In the late 1980s and early 1990s, following the breakup of the Soviet Union and the emergence of the United States as the sole superpower, many developing nations experienced intense pressure, internally and externally, to switch from single-party to multiparty rule. Multiparty administrations were perceived as better alternatives to single-party administrations, which were labeled dictatorial and tyrannical. Multipartyism was believed to provide more freedom of expression, in addition to checks and balances on officials in government; however, as this article will show, it did not always do so, especially when the opposition failed to oust the incumbent government from power.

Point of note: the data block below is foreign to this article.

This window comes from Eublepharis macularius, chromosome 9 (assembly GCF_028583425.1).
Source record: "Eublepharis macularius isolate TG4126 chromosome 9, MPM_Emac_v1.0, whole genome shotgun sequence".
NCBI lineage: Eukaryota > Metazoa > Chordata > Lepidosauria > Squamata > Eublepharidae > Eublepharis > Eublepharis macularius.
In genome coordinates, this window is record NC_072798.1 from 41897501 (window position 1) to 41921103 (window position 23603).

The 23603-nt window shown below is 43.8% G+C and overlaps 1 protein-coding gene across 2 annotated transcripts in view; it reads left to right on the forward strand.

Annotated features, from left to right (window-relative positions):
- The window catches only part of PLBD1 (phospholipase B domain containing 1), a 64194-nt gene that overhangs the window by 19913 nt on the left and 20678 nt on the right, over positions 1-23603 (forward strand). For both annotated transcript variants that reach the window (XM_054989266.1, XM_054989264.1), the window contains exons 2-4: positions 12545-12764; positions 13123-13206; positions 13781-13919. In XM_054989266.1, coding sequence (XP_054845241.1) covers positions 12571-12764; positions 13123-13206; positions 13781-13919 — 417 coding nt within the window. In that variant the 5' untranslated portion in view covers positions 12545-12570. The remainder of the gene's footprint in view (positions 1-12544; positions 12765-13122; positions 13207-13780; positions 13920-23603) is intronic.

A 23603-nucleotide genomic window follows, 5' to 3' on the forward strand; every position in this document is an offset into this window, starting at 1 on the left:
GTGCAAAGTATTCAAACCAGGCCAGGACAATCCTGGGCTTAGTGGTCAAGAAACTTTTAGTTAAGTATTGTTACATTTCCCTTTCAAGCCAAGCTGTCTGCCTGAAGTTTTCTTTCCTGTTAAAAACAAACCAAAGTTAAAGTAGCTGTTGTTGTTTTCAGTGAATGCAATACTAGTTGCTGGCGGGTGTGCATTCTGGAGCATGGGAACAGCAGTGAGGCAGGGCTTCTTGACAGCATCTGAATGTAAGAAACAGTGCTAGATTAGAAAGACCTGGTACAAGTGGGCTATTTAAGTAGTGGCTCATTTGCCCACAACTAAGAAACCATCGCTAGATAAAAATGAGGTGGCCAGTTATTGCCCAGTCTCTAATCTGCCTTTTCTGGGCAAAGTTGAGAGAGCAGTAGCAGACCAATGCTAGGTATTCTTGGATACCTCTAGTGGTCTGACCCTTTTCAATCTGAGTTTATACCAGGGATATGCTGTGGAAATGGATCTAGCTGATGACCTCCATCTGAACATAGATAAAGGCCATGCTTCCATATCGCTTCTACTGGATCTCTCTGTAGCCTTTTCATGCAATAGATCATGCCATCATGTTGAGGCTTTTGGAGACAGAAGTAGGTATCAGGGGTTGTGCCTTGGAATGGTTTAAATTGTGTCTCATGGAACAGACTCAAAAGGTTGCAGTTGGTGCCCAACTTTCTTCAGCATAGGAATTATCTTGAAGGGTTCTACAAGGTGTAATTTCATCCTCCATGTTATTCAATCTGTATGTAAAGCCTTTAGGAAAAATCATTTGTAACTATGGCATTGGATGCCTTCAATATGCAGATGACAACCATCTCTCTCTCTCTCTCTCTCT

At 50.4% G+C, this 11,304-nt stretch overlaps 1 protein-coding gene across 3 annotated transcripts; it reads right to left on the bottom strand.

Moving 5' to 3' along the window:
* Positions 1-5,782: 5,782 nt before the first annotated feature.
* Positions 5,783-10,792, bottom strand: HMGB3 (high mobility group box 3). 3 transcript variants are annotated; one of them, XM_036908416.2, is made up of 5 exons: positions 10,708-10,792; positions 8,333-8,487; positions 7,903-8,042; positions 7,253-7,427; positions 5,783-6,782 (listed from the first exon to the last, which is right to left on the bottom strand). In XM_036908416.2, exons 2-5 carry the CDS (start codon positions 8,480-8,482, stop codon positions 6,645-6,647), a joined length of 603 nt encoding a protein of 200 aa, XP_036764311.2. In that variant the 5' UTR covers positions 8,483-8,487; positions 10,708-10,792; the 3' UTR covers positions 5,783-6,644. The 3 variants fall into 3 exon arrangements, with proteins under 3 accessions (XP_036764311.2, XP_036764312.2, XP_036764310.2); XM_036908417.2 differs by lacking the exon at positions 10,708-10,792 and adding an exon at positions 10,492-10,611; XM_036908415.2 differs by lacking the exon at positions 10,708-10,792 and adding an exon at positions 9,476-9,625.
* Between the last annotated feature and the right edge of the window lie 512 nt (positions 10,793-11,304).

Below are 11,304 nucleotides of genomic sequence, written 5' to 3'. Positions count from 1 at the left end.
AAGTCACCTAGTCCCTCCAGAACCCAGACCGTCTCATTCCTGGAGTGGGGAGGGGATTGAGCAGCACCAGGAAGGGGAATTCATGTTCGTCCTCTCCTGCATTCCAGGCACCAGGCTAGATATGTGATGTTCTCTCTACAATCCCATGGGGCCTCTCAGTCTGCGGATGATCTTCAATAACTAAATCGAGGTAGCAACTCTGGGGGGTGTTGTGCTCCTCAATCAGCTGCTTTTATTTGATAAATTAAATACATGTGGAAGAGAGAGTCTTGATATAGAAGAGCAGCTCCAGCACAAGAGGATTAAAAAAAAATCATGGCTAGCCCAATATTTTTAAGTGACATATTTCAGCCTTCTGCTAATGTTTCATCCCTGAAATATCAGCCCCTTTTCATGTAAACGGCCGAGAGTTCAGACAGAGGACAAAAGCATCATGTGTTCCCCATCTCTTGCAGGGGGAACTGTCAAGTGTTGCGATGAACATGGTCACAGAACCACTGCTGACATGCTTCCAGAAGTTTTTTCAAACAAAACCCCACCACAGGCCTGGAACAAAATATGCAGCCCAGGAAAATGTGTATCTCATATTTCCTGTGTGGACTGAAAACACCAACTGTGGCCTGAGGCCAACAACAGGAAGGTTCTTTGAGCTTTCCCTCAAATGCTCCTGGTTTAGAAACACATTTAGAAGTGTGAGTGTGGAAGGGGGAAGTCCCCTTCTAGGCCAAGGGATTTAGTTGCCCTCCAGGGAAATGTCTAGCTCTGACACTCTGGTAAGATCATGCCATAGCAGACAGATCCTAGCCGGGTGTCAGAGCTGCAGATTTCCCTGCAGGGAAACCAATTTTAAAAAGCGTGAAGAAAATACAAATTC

This article provides a historical overview of language use in Kenya before and after independence. It argues that the language policy adopted by Kenyan administrations was aimed at sidelining most people from active participation in making decisions and ordering their own lives. The paper argues that the mere adoption of multiparty democracy did not guarantee freedom of expression, especially where a change in administration did not take place. Even though multipartyism saw an increase in the number of newspapers and radio and TV programs in different languages, the authorities continued to limit freedom of expression, through legislation and the misuse of police forces. The paper concludes with suggestions for ensuring freedom of expression and the empowerment of local languages.


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pp. 55-73
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